What do you guys think of the accuracy of http://www.analyticcycling.com/DiffE...Kilo_Page.html ? I plugged a few numbers in and it looks like a 1:10 can be done with an average power of 600w and a peak of around 1300. Peak power is interesting though as you obviously can't reach peak power until you get some RPM, so is it safe to assume you don't hit the same peak power in a kilo as you would in say a rolling sprint?

    Another thing I noticed is if you play with the weight how little difference it makes, I thought on a standing start kilo it would be more. For example 10lbs less weight cut the same time as 5 watts. On a 600w effort 5w is nothing, but to drop 10lbs without effecting power is pretty tough for most people.

    I really need to get a PM for the track, Ive had one for the road for a while and become dependent on the data I think!

  20. #20
    Elitist carleton's Avatar
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    Everyone thought the Kilo was just all out...till Phinney did it.

    This is from 2009 World Track Championships where Phinny took 2nd in the Kilo:

    Distance - Time - Rank up to that point
    Lap 1: 19.611"
    125m - 12.227" - 26th
    250m - 19.611" - 25th

    Lap 2: 13.750"
    375m - 26.547" - 23rd
    500m - 33.361" - 22nd

    Lap 3: 13.763"
    625m - 40.179" - 17th
    750m - 47.124" - 10th

    Lap 4: 14.487"
    875m - 54.272" - 8th
    1000m - 1:01.611" - 2nd

    Basically, he was relatively weak on the start but when others faded and wobbled home in the last lap, he was faster than everyone else. Phinney had the fastest 500-750 split and 750-1000 split.

    Splits:
    http://www.tissottiming.com/File/Dow...FFFFFFFFFFFF00
    http://www.tissottiming.com/File/Dow...FFFFFFFFFFFF00

  21. #21
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    It would take a lot of practice to balance that effort and make sure you don't leave anything on the last lap. We really don't do kilo training/racing at my track outside of once-per-year provincial champ, which only 2 guys showed up for in the elites, but am going to try and train with a coach privately over the summer.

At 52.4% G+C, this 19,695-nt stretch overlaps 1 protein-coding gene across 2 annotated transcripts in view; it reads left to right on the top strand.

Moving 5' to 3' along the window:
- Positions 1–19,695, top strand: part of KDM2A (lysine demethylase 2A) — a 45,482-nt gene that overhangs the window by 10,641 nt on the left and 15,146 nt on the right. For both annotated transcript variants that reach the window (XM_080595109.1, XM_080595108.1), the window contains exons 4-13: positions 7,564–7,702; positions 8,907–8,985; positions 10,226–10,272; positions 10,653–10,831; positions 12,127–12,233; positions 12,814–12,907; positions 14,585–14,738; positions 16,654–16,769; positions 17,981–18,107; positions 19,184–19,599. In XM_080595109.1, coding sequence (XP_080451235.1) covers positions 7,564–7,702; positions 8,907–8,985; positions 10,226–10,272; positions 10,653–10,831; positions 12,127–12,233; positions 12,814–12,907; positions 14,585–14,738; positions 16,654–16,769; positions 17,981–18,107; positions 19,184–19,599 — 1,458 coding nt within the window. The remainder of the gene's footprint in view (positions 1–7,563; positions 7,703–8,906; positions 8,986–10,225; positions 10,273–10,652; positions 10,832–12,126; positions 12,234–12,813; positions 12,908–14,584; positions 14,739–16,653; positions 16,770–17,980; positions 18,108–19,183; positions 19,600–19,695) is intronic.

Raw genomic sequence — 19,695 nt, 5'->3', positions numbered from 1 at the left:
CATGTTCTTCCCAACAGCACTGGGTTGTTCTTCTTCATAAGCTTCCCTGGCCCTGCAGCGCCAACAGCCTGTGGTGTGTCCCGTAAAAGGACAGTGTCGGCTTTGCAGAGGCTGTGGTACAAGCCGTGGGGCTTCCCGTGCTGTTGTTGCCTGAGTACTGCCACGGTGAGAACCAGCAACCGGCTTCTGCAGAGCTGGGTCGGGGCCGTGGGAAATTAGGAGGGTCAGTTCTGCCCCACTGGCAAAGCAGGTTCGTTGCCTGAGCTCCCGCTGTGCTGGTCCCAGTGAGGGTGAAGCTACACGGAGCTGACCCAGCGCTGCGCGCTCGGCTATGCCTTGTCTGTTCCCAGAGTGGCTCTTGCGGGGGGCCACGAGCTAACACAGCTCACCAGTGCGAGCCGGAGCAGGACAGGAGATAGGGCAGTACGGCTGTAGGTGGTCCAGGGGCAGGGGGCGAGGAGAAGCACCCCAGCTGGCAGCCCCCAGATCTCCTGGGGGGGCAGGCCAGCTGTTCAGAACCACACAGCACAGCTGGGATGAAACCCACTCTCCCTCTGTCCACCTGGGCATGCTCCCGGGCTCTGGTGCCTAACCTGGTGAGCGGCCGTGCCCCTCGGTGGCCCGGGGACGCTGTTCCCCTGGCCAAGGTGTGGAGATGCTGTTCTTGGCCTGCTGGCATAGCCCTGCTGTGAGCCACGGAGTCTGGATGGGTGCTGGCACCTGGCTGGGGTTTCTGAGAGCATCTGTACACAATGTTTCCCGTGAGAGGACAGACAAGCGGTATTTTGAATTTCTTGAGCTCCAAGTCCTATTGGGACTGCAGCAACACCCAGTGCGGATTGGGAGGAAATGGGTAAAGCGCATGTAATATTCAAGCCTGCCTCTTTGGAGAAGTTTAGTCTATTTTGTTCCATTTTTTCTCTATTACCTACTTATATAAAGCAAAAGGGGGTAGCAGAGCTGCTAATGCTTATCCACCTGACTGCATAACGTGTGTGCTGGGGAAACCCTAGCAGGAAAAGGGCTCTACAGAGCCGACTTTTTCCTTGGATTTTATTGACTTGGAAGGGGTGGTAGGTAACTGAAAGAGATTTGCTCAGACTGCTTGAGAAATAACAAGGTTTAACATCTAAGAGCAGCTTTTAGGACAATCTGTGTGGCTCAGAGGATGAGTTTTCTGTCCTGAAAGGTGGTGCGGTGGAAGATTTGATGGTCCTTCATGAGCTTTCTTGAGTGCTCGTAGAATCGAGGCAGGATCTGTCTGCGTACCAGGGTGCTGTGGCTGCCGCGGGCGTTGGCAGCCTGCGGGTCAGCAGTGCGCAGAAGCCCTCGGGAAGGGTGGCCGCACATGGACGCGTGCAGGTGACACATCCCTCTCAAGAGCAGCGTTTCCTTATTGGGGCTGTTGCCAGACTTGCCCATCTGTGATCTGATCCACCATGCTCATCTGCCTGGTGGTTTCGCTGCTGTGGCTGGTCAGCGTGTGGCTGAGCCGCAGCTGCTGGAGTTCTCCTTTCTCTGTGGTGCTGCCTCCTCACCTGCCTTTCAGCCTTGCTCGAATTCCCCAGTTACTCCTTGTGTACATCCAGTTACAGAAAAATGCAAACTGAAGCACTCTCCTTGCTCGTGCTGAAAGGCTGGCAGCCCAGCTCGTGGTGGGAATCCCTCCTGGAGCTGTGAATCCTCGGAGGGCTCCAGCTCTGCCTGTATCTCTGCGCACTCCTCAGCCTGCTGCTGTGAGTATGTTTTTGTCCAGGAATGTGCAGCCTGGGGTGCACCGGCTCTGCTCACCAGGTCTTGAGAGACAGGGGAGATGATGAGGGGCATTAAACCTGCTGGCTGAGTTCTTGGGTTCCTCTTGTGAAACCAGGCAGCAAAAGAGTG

22. #22
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    I find these numbers very interesting. I am planning to do a number of kilo training sessions at the track with my new power meter and one of the key things I am planning to test is how my times and RPE play out with sub 1000 watt starts vs all out. I am a firm believer that all out is just a safe and simple way to do a kilo that ensures you leave nothing on the track, but pacing is critical to a great kilo since we all know that none/few of us can hold our max power for 200 meters, much less a full kilo. I also think there is something to using your all your energy stores and that if you don't max out you don't get to use a key energy system as efficiently, but might get to leverage other systems more efficiently. Playing with numbers gives me something to do while I relax as well as figuring out what works best for my body type.

    I look forward to seeing if anyone shares more data with varied techniques. Would be interesting to see if people are able to pace out a kilo to achieve time gains. Also it will be interesting to see if playing with the peak data affects power curves more than times. likely at the end of the day I will end up with the same time, but a different curve. Lucky for me I find one minute intervals a great way to train for points races so I don't mind filling a day with multiple efforts.

  23. #23
    Elitist carleton's Avatar
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    To clarify, "max" power, means all that is available in your legs. "Pacing" refers to not giving all you got for a given period.

    There are at least 2 ways to approach the kilo:
    1) Max Power, meaning all you got throughout the entire event. Meaning if you have 1700W at the start you give 1700W, and if all you have is 500W a the mid-point, you press with all 500W. Keep pressing all you got till it's over.

    2) Pace it, meaning start with a sub-max start and ride at some sub-max percentage till (let's say) 500M, then you give max power (all you got) and finish exhausted.


    Both ways leave nothing on the table. Pursuiters are generally taught to empty their tanks at the end of their efforts. I'm not a pursuiter, maybe some can chime-in. But, being that Phinney is a world-class pursuiter on the track and road, maybe that was his approach. Or maybe his muscle fiber type just doesn't allow for an explosive start, but he's so fatigue resistant that he can give 100% a the beginning, middle, and end. And the end is where is made up all that ground. Big gear? Huge gear? Dude was in TWENTY SECOND PLACE half-way in and finished second.

  24. #24
    Elitist carleton's Avatar
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  25. #25
    JMR
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    Wow... his dad (I assume), is a very animated talker!

    JMR